From Software’s Dark Souls series has to be the most enjoyable form of digital masochism in the world that’s experienced on such a wide commercial scale. While we’re loathe to imagine other forms of “entertainment” that can best it, it’s still amazing to think about how Dark Souls 3 can beat you down so much, so quickly and still push you to come back. Dark Souls 3 is that crazy ex-girlfriend you just can’t ignore; who makes life hard for you but always has you returning for more, like a bad Maroon 5 song.
"A cycle has been in play for years now and that very cycle is being repeated in Dark Souls 3. What is the connection to the past? That’s up to the player to discover on their own."
If you haven’t played a Dark Souls title, then the premise – especially this time around – is simple. You’re an Unkindled or Ashen One, an undead creature tasked with slaying the Lords of Cinder. Throughout the story, you’ll meet numerous entities such as yourself, all befallen with the curse of the Unkindled. Will slaying the Lords finally allow you to die? What has happened to the kingdom of Lothric? Dark Souls 3 is amazing for its abstract yet accessibly dense lore. A cycle has been in play for years now and that very cycle is being repeated in Dark Souls 3. What is the connection to the past? That’s up to the player to discover on their own.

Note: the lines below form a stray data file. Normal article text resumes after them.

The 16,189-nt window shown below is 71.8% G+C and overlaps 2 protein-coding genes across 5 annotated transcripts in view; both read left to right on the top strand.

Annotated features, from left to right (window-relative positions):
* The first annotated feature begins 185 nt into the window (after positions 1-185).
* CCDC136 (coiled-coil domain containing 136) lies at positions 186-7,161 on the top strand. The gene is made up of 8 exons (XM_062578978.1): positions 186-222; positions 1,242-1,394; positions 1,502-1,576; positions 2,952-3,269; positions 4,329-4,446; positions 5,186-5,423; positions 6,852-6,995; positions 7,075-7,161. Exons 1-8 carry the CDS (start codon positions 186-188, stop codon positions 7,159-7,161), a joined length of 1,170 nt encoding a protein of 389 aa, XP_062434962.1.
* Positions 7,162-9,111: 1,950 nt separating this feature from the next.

The majority of others will be busy grappling with the brutal combat. Dark Souls 3 feels more fluid and fast than its predecessor. You can equip a variety of weapons as before but have to keep equipment load in mind, lest you slow your movement. Multiple classes from the start let you take charge of a knight armed with a sword and shield, a mage who focuses on spells, a thief armed with a bow and arrow, and many more. A “naked” class of sorts is also available, promising true customization and the character builder has been significantly expanded upon from before.